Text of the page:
Candidates cannot be held responsible when forged signatures turn up on their nominating petitions, even when they gathered the names themselves, the Arizona Supreme Court ruled this morning.
In a decision with huge implications for future elections, the justices acknowledged there was evidence that seven signatures on two of the nominating petitions for state Senate candidate Toby Farmer had been forged. Farmer himself had signed the back of the petitions saying he had personally witnessed the signings.
Based on that, incumbent Don Shooter, R-Yuma, who brought the challenge, asked the court to disqualify Farmer from running.
But the justices, in the unsigned unanimous ruling, said evidence of forgery was not enough to prove that Farmer himself knew the signatures were false. And they pointed out that Farmer — who Shooter's lawyers did not call as a witness — presented evidence from a handwriting expert that the forged signatures were not from Farmer.
Maricopa County Superior Court Judge John Rea had rebuffed Shooter's bid to declare that Farmer knew of the forgeries. The high court had refused, in a brief expedited order, to disturb that ruling, clearing the way for Farmer to be on the Republican primary ballot.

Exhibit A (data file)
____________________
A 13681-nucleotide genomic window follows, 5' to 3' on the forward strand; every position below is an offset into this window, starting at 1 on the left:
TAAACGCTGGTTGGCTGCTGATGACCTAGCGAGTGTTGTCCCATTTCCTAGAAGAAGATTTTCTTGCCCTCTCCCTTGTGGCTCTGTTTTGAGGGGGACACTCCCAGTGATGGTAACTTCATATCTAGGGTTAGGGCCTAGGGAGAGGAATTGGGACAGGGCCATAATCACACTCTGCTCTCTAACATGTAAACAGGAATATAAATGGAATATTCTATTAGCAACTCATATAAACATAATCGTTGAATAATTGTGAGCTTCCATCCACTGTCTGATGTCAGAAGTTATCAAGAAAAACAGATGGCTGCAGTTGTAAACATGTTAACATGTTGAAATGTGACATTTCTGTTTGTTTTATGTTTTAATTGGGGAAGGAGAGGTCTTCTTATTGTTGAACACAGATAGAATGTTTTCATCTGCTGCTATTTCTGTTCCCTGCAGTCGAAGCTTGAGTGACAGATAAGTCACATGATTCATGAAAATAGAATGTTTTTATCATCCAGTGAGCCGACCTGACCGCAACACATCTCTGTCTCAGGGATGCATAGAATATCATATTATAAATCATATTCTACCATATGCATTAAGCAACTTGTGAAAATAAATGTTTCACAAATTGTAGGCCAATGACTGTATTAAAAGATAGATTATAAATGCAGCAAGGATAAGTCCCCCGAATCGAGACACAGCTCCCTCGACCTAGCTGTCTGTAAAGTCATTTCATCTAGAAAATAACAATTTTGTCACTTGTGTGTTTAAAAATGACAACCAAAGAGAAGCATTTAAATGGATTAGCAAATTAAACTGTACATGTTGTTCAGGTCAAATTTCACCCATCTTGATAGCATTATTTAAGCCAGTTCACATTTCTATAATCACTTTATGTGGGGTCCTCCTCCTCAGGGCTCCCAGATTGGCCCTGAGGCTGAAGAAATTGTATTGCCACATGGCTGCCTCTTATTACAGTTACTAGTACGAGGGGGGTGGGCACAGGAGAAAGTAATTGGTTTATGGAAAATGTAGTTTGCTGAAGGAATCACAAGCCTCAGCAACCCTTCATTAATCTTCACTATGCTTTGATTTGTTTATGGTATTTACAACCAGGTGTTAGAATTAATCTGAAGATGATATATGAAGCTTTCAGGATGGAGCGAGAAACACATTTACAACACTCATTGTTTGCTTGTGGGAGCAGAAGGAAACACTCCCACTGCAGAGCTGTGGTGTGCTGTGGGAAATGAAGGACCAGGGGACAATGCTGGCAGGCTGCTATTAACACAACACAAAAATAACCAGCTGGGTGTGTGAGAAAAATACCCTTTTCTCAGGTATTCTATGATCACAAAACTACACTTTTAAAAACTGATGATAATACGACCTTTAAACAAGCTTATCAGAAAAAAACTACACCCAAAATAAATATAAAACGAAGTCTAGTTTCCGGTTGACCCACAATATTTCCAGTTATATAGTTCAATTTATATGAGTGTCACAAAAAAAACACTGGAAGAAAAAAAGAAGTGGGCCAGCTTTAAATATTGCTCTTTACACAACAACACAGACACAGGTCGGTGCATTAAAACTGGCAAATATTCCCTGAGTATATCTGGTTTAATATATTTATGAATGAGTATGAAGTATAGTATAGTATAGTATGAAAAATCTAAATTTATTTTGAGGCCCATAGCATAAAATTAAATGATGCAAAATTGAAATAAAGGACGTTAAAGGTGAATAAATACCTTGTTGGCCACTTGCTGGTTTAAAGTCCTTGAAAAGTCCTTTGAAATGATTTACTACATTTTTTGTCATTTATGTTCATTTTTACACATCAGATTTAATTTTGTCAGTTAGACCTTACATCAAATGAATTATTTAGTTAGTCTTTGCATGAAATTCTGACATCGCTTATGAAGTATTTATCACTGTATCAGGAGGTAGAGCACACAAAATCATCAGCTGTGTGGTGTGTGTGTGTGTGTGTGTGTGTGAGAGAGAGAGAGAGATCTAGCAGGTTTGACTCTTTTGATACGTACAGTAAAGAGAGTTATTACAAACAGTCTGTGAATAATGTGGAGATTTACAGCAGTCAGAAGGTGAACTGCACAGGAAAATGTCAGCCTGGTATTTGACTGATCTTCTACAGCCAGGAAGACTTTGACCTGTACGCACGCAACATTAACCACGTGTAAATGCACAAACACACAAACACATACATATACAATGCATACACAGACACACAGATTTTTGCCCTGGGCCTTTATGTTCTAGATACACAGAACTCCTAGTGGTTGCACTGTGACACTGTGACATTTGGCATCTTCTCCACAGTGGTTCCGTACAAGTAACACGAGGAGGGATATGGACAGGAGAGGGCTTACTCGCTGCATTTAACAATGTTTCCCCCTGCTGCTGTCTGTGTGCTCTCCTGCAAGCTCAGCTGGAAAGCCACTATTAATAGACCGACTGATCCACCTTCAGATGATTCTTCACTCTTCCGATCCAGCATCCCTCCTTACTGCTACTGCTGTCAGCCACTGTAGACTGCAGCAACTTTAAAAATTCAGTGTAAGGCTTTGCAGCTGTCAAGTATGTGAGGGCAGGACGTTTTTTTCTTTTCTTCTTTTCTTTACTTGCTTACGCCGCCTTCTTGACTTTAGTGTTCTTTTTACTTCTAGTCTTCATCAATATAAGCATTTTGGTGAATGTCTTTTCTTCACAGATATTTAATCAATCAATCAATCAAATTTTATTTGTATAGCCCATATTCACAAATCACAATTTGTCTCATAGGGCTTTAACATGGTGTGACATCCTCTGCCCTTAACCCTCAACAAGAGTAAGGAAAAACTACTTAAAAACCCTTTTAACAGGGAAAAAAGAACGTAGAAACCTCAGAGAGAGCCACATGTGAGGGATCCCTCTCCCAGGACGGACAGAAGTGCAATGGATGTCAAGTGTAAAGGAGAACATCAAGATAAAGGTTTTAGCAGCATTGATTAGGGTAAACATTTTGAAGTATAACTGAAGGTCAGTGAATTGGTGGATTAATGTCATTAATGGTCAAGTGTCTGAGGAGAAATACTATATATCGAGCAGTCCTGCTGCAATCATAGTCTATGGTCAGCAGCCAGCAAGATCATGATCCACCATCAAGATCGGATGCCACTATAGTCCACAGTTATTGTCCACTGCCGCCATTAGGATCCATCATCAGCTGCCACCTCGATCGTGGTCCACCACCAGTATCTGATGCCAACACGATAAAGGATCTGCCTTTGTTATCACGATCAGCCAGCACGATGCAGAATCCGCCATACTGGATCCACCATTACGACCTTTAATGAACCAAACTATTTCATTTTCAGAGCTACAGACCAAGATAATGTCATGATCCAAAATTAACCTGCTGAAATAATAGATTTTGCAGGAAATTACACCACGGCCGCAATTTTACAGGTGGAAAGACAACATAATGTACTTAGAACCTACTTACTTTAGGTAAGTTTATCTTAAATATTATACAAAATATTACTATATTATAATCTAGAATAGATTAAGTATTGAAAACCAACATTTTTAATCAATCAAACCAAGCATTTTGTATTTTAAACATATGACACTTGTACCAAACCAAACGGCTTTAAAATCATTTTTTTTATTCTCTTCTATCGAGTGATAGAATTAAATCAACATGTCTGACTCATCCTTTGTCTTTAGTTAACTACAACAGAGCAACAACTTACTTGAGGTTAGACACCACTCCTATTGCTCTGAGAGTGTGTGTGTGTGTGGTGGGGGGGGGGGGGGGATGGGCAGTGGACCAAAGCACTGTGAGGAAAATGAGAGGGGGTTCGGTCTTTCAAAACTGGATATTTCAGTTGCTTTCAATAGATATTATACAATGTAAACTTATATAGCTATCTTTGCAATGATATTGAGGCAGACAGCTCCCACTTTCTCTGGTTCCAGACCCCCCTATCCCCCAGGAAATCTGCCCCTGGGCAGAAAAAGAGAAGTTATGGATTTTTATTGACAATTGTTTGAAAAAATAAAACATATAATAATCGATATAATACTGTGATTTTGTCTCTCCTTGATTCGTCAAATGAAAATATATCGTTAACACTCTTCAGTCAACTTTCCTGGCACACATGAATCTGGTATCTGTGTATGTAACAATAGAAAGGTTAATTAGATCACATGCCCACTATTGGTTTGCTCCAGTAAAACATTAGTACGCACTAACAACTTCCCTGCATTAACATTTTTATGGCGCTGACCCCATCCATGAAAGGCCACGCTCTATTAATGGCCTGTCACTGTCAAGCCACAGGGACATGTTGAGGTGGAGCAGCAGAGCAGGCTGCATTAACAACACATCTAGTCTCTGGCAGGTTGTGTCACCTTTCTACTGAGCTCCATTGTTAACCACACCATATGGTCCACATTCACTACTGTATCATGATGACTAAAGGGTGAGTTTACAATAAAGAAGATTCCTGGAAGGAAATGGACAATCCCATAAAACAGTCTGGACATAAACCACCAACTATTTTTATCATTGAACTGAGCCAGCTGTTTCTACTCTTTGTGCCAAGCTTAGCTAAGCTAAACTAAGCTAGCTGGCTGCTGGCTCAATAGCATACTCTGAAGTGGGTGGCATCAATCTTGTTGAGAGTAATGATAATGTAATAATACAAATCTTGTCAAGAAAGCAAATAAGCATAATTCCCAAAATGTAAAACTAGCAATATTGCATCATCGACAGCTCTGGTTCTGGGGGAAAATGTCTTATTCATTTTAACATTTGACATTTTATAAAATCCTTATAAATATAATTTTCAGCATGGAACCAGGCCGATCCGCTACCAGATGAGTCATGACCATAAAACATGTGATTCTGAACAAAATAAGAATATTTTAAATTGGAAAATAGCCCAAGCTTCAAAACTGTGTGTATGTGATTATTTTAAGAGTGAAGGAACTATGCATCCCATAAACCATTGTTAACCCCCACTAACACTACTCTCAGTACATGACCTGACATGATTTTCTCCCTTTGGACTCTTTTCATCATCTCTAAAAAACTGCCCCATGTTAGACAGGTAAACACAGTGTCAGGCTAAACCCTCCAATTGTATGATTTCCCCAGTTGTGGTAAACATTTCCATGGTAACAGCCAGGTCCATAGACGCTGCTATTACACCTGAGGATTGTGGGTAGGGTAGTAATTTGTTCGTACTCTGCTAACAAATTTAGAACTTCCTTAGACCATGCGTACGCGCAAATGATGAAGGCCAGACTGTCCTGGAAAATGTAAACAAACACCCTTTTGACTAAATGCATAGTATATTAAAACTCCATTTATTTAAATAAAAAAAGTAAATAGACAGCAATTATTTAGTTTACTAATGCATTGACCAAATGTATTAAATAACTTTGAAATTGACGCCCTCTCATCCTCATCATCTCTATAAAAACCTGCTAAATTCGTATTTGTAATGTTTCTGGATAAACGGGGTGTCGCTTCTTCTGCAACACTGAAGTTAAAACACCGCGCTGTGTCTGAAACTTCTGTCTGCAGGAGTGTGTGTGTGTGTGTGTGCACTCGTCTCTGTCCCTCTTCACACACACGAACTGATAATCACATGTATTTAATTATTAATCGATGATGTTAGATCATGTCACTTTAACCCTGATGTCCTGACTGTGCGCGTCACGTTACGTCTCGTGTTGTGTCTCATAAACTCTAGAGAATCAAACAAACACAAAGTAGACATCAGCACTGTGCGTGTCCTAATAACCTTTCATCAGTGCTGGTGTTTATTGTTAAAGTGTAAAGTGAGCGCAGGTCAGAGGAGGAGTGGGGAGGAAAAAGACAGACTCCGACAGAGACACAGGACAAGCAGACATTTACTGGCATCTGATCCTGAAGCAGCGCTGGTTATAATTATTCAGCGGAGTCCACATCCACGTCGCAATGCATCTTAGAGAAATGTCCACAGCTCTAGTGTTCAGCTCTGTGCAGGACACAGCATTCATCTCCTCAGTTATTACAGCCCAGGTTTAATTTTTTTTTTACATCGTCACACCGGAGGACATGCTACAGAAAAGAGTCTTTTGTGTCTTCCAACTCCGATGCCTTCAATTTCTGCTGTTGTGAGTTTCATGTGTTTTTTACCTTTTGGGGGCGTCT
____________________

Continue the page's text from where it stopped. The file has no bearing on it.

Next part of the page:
Today's opinion explains the court's reasoning.
The justices said what Shooter wants is for courts to “infer,” as a matter of law, that Farmer must have known about the forgeries. But they refused to go along.
“The inference that Shooter seeks is the presence of a fact, namely, Farmer's alleged knowledge of the forgeries,” the justices wrote. They said they were not about to second-guess Rea's ruling.
With no provable evidence Farmer knew of the forgeries, that eliminated the possibility he could be automatically disqualified from running. Instead, Shooter was left with only the court's conclusion that seven signatures were forged.
But the justices said that, even eliminating those seven, “Farmer still had hundreds more valid signatures than he needed for his name to appear on the ballot.”